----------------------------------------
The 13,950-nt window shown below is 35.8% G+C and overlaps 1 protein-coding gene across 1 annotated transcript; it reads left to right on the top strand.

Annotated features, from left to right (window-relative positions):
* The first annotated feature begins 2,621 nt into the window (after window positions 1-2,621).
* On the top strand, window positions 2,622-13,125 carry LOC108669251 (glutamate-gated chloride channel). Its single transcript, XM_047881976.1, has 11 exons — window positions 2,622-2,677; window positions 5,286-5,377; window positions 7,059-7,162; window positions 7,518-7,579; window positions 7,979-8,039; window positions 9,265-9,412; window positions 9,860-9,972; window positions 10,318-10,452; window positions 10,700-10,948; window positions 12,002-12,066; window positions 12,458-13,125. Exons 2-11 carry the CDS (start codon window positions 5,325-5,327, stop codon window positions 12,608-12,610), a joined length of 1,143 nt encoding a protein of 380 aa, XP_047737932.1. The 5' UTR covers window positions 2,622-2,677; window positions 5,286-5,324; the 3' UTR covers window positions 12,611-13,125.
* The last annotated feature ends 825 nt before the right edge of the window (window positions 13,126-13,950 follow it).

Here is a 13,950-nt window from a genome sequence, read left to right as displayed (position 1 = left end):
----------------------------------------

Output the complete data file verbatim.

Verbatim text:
The 13,950-nt window shown below is 35.8% G+C and overlaps 1 protein-coding gene across 1 annotated transcript; it reads left to right on the top strand.

Annotated features, from left to right (window-relative positions):
* The first annotated feature begins 2,621 nt into the window (after window positions 1-2,621).
* On the top strand, window positions 2,622-13,125 carry LOC108669251 (glutamate-gated chloride channel). Its single transcript, XM_047881976.1, has 11 exons — window positions 2,622-2,677; window positions 5,286-5,377; window positions 7,059-7,162; window positions 7,518-7,579; window positions 7,979-8,039; window positions 9,265-9,412; window positions 9,860-9,972; window positions 10,318-10,452; window positions 10,700-10,948; window positions 12,002-12,066; window positions 12,458-13,125. Exons 2-11 carry the CDS (start codon window positions 5,325-5,327, stop codon window positions 12,608-12,610), a joined length of 1,143 nt encoding a protein of 380 aa, XP_047737932.1. The 5' UTR covers window positions 2,622-2,677; window positions 5,286-5,324; the 3' UTR covers window positions 12,611-13,125.
* The last annotated feature ends 825 nt before the right edge of the window (window positions 13,126-13,950 follow it).

Here is a 13,950-nt window from a genome sequence, read left to right as displayed (position 1 = left end):